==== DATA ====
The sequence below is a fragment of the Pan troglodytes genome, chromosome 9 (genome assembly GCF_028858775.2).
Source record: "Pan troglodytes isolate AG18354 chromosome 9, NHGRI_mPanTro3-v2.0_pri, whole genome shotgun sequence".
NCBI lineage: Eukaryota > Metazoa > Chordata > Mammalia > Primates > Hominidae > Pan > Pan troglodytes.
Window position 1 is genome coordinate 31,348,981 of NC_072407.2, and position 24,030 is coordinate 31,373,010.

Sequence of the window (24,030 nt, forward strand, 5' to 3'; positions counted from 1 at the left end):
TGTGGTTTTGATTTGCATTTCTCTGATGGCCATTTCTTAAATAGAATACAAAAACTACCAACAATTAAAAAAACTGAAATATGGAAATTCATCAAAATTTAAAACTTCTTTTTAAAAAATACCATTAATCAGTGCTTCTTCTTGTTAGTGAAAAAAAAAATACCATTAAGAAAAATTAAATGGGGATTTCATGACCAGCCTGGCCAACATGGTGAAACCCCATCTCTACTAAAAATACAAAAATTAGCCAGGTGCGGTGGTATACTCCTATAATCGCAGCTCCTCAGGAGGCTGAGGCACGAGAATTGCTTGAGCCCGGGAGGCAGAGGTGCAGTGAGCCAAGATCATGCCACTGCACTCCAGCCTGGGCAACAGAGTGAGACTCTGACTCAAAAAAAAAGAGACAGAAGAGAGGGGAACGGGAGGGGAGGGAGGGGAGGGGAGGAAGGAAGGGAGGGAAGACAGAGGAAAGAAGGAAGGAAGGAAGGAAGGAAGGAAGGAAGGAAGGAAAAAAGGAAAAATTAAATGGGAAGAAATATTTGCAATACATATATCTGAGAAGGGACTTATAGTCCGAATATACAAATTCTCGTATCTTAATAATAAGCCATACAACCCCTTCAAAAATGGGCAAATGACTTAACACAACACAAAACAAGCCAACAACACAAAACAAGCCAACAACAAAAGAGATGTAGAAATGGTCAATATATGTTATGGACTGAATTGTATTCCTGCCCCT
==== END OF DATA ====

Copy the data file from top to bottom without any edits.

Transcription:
The sequence below is a fragment of the Pan troglodytes genome, chromosome 9 (genome assembly GCF_028858775.2).
Source record: "Pan troglodytes isolate AG18354 chromosome 9, NHGRI_mPanTro3-v2.0_pri, whole genome shotgun sequence".
NCBI lineage: Eukaryota > Metazoa > Chordata > Mammalia > Primates > Hominidae > Pan > Pan troglodytes.
Window position 1 is genome coordinate 31,348,981 of NC_072407.2, and position 24,030 is coordinate 31,373,010.

Sequence of the window (24,030 nt, forward strand, 5' to 3'; positions counted from 1 at the left end):
TGTGGTTTTGATTTGCATTTCTCTGATGGCCATTTCTTAAATAGAATACAAAAACTACCAACAATTAAAAAAACTGAAATATGGAAATTCATCAAAATTTAAAACTTCTTTTTAAAAAATACCATTAATCAGTGCTTCTTCTTGTTAGTGAAAAAAAAAATACCATTAAGAAAAATTAAATGGGGATTTCATGACCAGCCTGGCCAACATGGTGAAACCCCATCTCTACTAAAAATACAAAAATTAGCCAGGTGCGGTGGTATACTCCTATAATCGCAGCTCCTCAGGAGGCTGAGGCACGAGAATTGCTTGAGCCCGGGAGGCAGAGGTGCAGTGAGCCAAGATCATGCCACTGCACTCCAGCCTGGGCAACAGAGTGAGACTCTGACTCAAAAAAAAAGAGACAGAAGAGAGGGGAACGGGAGGGGAGGGAGGGGAGGGGAGGAAGGAAGGGAGGGAAGACAGAGGAAAGAAGGAAGGAAGGAAGGAAGGAAGGAAGGAAGGAAGGAAAAAAGGAAAAATTAAATGGGAAGAAATATTTGCAATACATATATCTGAGAAGGGACTTATAGTCCGAATATACAAATTCTCGTATCTTAATAATAAGCCATACAACCCCTTCAAAAATGGGCAAATGACTTAACACAACACAAAACAAGCCAACAACACAAAACAAGCCAACAACAAAAGAGATGTAGAAATGGTCAATATATGTTATGGACTGAATTGTATTCCTGCCCCT